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Julianne Geiger

Julianne Geiger

Julianne Geiger is a veteran editor, writer and researcher for Oilprice.com, and a member of the Creative Professionals Networking Group.

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Russia’s Shipping Crude Oil Like Mad Ahead Of Sanctions

  • Bloomberg: Russia’s seaborne crude oil exports spiked to a five-month high last week.
  • Russia’s crude oil seaborne exports increased to 3.6 million barrels per day.
  • On December 5, a ban on insuring and servicing ships carrying Russia’s seaborne crude oil will go into effect.
Refinery

Russia’s seaborne crude oil exports spiked to a five-month high last week as buyers scrambled to get their hands on as much cheap Russian crude oil as they could ahead of the sanctions that go into effect next month, according to Bloomberg.

Russia’s crude oil seaborne exports increased to 3.6 million barrels per day, Bloomberg said on Monday—the highest level since early June. Even the four-week average hit a high not seen since August of 3.18 million bpd. The figures include Russian oil only, and not Kazakhstan’s KEBCO.

Russia’s crude exports by sea to European countries—excluding Turkey--climbed to a six-week high in the four weeks to Nov 4, of 762,000 bpd—a 7% increase from the month prior.

Russia’s crude exports by sea to Mediterranean countries, including Turkey, rose slightly in the four-week period, while shipments to Bulgaria and Romania were unchanged at 167,000 bpd—roughly half what it was in June.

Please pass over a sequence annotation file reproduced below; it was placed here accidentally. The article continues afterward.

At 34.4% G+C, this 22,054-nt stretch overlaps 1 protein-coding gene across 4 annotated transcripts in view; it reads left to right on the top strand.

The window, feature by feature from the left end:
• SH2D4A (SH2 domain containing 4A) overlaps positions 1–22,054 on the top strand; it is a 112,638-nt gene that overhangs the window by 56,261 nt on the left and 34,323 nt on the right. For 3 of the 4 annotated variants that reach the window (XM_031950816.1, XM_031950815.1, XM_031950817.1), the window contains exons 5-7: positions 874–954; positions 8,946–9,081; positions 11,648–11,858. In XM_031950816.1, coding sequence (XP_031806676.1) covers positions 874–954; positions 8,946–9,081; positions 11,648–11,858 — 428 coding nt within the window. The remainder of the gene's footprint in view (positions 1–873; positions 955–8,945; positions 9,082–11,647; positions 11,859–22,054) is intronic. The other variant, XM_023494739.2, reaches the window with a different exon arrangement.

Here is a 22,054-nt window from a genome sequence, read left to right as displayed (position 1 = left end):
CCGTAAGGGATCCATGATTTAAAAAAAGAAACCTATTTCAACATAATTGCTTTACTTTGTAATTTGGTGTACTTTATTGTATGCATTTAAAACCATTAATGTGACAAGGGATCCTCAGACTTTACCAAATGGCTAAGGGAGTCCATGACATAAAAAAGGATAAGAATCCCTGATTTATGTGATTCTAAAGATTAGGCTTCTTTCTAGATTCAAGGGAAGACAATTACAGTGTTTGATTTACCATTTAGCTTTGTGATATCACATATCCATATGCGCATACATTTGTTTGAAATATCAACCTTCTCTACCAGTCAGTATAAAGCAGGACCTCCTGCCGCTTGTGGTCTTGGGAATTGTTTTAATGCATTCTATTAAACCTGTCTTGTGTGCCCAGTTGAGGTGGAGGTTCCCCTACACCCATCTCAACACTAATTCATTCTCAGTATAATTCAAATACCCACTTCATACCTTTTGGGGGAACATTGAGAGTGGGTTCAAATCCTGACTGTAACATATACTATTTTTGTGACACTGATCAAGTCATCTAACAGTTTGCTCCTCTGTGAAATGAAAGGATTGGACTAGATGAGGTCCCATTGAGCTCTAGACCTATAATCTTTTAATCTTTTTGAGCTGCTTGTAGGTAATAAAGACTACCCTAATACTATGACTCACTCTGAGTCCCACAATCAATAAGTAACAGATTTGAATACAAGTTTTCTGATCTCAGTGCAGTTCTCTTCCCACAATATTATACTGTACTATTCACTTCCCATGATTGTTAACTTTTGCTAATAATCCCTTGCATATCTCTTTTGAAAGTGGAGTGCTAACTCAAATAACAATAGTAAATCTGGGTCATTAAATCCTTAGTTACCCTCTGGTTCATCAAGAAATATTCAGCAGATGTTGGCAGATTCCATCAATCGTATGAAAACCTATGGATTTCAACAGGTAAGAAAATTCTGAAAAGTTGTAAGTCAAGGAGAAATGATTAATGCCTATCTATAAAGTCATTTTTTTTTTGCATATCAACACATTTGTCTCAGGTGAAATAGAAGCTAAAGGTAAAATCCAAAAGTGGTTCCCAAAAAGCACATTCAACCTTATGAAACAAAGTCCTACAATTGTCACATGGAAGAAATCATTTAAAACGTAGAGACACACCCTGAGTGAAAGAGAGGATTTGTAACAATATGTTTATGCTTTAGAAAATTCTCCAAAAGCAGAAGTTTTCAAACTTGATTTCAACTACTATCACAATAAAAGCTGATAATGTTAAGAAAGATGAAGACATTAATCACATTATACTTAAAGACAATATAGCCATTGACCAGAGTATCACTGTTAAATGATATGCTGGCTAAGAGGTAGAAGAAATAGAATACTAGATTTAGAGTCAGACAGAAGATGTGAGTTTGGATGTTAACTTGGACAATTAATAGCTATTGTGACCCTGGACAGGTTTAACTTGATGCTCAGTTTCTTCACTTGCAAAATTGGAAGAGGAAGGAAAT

Russia’s crude exports by sea to Asia and vessels without a specified destination spiked in the four-week period to 2.067 million bpd—the highest level so far this year.

Russia’s export revenues rose by $16 million to $149 million in the week to November 4—Russia’s highest export revenue in five weeks.

On December 5, a ban on insuring and servicing ships carrying Russia’s seaborne crude oil will go into effect unless it is purchased at a price that falls below the designated price cap, to be set by the G7 nations and Australia, although the UK will issue waivers for Russian oil contracts if they were signed prior to December  5 and delivered prior to January 19.

The G7 has not yet set the price for the cap.

By Julianne Geiger for Oilprice.com

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  • Mamdouh Salameh on November 07 2022 said:
    Russia lacks neither buyers nor markets for its crude oil. Moreover, the EU ban on Russian seaborne oil exports from 5 December and on Petroleum products from 5 February is a joke.

    The bulk of Russian oil exports will find its way to the Asia-Pacific region and the rest will most probably come back to the EU as Indian and Chines petroleum products refined from bought Russian crude.

    However, the hapless EU will find it extremely hard to find alternatives and will, therefore, be forced to pay staggering prices for oil. It will be the ultimate loser with its economy heading towards de-industrialization with factories shutting down or downsizing or relocating outside Europe.

    Dr Mamdouh G Salameh
    International Oil Economist
    Global Energy Expert

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